A humble library for orphans in Yangon, built of recycled plastic waste, stands empty without books or archives. It was supposed to start welcoming young readers earlier this year, but its opening has been indefinitely deferred by Myanmar’s military coup.
For many, environmental concerns have taken a back seat to the broader fight for democracy.
The library project at Taikkyi, a neighbourhood in the north of Myanmar’s biggest city, started in December last year as a venture of the NGO Clean Yangon and has drawn on plastic rubbish donations from the local community.
It looks like a dolls’ house with its A-frame roof and multi-coloured walls made of “eco-bricks” within metal frames.
Teams of volunteers made the bricks by cutting plastic waste such as old crisp packets – which can take hundreds of years to break down – into thin strips and stuffing them tightly into soft drinks bottles.
“It takes at least about one hour to make a one-litre eco-brick. We used 5,000 eco-bricks to make this building,” volunteer Zay Yar Tun said.
The library had been expected to open this year, but Myanmar has been in turmoil and its economy paralysed since civilian leader Aung San Suu Kyi was ousted from power on February 1.
The move ended the country’s 10-year experiment with democracy after half a century under military rule.
But the civilian population has been unwilling to give up hard-won freedoms, staging mass protests and labour strikes, which the military has sought to crush with lethal force – so far more than 800 people have been killed.
As a result of the ongoing unrest, it could be some time before the library is filled with children’s books, laments Eric, another volunteer.
“Now everything is changing. We feel like we are losing our freedom and procedures are delayed because of the military dictatorship,” he said.
Still, the process of creating the library has been a valuable learning experience for the children at the orphanage.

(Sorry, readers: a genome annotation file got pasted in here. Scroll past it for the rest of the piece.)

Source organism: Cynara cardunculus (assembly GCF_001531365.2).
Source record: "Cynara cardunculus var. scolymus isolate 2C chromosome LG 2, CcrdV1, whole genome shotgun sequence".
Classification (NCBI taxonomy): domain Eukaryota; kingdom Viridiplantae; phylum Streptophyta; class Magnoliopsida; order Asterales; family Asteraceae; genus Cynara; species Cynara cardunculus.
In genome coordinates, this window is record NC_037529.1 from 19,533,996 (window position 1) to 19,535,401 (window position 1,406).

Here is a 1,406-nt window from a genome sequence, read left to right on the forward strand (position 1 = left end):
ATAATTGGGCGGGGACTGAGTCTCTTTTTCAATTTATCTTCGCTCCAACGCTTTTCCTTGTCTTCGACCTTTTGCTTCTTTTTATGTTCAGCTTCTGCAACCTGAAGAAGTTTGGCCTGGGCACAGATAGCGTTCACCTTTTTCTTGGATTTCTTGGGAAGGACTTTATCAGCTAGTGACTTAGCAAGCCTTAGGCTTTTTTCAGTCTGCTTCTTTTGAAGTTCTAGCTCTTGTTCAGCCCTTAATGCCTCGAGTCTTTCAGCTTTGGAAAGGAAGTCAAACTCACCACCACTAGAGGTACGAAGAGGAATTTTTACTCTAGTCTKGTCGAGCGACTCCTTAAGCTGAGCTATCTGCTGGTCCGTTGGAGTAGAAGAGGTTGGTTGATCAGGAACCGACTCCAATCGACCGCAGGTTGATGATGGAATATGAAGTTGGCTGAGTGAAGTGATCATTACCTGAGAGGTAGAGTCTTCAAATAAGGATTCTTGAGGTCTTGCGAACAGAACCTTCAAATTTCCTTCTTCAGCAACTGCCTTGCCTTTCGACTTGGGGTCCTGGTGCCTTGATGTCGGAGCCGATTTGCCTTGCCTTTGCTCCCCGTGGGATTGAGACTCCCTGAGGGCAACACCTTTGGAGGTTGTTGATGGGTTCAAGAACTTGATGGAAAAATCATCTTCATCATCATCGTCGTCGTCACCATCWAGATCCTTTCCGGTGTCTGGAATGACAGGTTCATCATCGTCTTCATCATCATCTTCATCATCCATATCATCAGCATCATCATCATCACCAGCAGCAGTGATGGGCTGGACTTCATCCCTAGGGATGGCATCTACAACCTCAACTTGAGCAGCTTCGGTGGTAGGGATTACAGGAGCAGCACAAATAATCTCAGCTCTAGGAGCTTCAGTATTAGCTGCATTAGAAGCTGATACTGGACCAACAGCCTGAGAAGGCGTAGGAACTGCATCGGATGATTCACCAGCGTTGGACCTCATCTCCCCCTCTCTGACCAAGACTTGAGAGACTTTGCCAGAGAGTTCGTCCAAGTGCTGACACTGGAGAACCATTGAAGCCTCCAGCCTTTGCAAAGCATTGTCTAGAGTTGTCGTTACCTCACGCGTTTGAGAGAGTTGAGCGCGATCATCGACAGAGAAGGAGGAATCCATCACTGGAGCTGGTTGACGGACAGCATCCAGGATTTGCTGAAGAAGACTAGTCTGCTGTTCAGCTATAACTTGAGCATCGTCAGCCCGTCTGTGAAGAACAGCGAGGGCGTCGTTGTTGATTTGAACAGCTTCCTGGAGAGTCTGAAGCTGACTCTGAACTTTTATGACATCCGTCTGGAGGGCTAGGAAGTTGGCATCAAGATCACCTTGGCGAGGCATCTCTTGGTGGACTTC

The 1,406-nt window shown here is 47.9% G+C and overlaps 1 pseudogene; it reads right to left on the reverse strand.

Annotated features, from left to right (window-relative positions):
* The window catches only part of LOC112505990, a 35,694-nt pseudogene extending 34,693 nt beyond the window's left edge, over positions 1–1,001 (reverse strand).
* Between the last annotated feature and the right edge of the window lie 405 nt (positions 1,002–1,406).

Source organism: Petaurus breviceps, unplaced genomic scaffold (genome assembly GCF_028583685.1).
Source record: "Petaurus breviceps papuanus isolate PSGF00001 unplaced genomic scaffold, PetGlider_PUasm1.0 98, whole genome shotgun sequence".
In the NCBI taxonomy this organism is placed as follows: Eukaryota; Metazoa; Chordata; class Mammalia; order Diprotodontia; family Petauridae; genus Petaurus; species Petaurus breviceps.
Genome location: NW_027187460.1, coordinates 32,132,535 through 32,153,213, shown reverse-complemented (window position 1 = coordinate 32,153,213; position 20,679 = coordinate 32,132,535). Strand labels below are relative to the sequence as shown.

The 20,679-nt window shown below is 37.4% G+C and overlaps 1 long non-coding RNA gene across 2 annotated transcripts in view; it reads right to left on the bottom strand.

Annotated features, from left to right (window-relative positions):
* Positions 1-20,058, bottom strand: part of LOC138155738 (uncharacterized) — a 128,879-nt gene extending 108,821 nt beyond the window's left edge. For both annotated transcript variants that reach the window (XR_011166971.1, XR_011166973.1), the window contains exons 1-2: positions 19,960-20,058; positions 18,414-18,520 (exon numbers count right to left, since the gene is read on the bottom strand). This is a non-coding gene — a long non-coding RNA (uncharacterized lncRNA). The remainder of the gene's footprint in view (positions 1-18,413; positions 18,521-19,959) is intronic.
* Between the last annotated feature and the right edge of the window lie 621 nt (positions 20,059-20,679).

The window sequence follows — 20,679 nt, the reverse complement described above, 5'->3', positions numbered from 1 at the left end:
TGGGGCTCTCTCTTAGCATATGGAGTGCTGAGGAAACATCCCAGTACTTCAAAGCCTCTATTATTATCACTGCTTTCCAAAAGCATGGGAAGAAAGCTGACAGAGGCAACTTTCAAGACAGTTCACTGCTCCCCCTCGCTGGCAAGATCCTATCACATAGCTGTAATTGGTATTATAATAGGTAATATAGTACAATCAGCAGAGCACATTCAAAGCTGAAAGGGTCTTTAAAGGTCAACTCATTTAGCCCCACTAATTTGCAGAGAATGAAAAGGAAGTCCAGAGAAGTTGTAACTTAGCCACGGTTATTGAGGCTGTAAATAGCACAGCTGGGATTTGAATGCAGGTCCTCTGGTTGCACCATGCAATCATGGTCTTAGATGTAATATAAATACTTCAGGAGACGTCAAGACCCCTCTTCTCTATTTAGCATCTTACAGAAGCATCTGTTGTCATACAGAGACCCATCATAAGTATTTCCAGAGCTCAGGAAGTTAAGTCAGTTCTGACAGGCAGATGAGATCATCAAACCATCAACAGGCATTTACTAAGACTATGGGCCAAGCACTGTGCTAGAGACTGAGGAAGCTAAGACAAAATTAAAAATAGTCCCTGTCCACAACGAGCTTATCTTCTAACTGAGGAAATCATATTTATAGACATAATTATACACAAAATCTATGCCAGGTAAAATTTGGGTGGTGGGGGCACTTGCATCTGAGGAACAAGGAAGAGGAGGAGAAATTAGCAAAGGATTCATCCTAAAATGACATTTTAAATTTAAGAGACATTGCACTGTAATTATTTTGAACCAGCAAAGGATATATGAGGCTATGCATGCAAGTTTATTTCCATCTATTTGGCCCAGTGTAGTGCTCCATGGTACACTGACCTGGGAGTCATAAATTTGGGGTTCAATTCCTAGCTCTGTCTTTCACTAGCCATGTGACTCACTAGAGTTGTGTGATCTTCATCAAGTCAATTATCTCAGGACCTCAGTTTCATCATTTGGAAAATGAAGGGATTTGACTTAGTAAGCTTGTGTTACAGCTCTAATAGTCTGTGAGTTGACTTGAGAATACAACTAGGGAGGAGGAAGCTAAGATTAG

“Children [here] . . . will not throw out plastic materials easily. We made this library in front of them, so they could learn [about saving the environment],” Eric said.
“The library can give them knowledge and wisdom for the rest of their lives.”
In Myanmar, discarded plastic bags and bottles often litter roadsides and clog drains. According to one conservation group’s survey, 119 tonnes of plastic waste enters the country’s vital Ayeyarwady River every day, making it one of the most polluted waterways in the world.
Waste not, want not
Zan Zan Thae Oo, 27, who contributed 150 multi-coloured eco-bricks to the library project, is filled with pride over the finished product.
“I know more now about how to add value to waste materials,” she said.
The eco-brick trend began in Guatemala in 2005 – as villages there grappled with plastic waste and no official rubbish dumps or waste collection systems.
The concept has since gone global.
Six years ago, Myanmar’s Badana Aid Foundation began building classrooms out of eco-bricks, first at a school south of the ancient city of Bagan, followed by another near Inle Lake in 2018.
The charity is now building a third eco-brick school in Yangon’s Hlaing Thar Yar township.
It is expected to be finished in July and will have three classrooms to cater for up to 90 pupils.
Unlike the eco-brick library with its exposed bottles, the charity renders the plastic bottles with concrete.
“If you look at it from the outside, the people would not know it was built with plastic bricks,” donor and construction manager Win Thu Ya said.
Eco-brick projects have dramatically changed community attitudes about rubbish, he said.
“People come to understand that plastic has a value and can be useful to build something with a [long-lasting legacy].”